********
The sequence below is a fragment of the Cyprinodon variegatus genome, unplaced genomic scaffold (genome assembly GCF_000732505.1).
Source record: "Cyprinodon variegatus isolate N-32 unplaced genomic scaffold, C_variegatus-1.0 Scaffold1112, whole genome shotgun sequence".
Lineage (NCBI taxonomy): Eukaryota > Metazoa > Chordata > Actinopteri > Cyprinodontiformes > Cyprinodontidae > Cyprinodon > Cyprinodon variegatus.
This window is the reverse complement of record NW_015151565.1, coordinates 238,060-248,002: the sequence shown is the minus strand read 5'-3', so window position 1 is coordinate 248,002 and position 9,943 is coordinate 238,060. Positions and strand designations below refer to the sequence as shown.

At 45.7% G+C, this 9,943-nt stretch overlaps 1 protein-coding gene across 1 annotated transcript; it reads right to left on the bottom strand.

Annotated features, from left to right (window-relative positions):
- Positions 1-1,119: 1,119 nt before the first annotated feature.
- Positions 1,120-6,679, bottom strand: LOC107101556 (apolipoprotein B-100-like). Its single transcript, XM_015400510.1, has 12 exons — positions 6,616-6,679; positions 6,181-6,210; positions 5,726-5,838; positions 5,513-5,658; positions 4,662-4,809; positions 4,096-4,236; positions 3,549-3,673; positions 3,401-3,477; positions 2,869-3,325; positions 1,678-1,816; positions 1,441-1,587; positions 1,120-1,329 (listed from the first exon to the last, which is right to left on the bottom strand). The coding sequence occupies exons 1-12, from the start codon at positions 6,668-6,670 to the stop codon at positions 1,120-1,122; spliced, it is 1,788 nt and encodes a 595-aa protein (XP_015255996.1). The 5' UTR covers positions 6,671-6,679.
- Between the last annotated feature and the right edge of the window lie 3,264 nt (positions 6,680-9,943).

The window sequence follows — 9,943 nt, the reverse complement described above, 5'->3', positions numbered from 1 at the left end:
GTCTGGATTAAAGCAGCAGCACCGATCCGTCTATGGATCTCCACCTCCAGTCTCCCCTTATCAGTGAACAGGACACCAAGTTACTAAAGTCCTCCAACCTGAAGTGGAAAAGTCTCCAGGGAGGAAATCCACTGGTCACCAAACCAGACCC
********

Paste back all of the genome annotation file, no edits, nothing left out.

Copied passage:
The sequence below is a fragment of the Cyprinodon variegatus genome, unplaced genomic scaffold (genome assembly GCF_000732505.1).
Source record: "Cyprinodon variegatus isolate N-32 unplaced genomic scaffold, C_variegatus-1.0 Scaffold1112, whole genome shotgun sequence".
Lineage (NCBI taxonomy): Eukaryota > Metazoa > Chordata > Actinopteri > Cyprinodontiformes > Cyprinodontidae > Cyprinodon > Cyprinodon variegatus.
This window is the reverse complement of record NW_015151565.1, coordinates 238,060-248,002: the sequence shown is the minus strand read 5'-3', so window position 1 is coordinate 248,002 and position 9,943 is coordinate 238,060. Positions and strand designations below refer to the sequence as shown.

At 45.7% G+C, this 9,943-nt stretch overlaps 1 protein-coding gene across 1 annotated transcript; it reads right to left on the bottom strand.

Annotated features, from left to right (window-relative positions):
- Positions 1-1,119: 1,119 nt before the first annotated feature.
- Positions 1,120-6,679, bottom strand: LOC107101556 (apolipoprotein B-100-like). Its single transcript, XM_015400510.1, has 12 exons — positions 6,616-6,679; positions 6,181-6,210; positions 5,726-5,838; positions 5,513-5,658; positions 4,662-4,809; positions 4,096-4,236; positions 3,549-3,673; positions 3,401-3,477; positions 2,869-3,325; positions 1,678-1,816; positions 1,441-1,587; positions 1,120-1,329 (listed from the first exon to the last, which is right to left on the bottom strand). The coding sequence occupies exons 1-12, from the start codon at positions 6,668-6,670 to the stop codon at positions 1,120-1,122; spliced, it is 1,788 nt and encodes a 595-aa protein (XP_015255996.1). The 5' UTR covers positions 6,671-6,679.
- Between the last annotated feature and the right edge of the window lie 3,264 nt (positions 6,680-9,943).

The window sequence follows — 9,943 nt, the reverse complement described above, 5'->3', positions numbered from 1 at the left end:
GTCTGGATTAAAGCAGCAGCACCGATCCGTCTATGGATCTCCACCTCCAGTCTCCCCTTATCAGTGAACAGGACACCAAGTTACTAAAGTCCTCCAACCTGAAGTGGAAAAGTCTCCAGGGAGGAAATCCACTGGTCACCAAACCAGACCC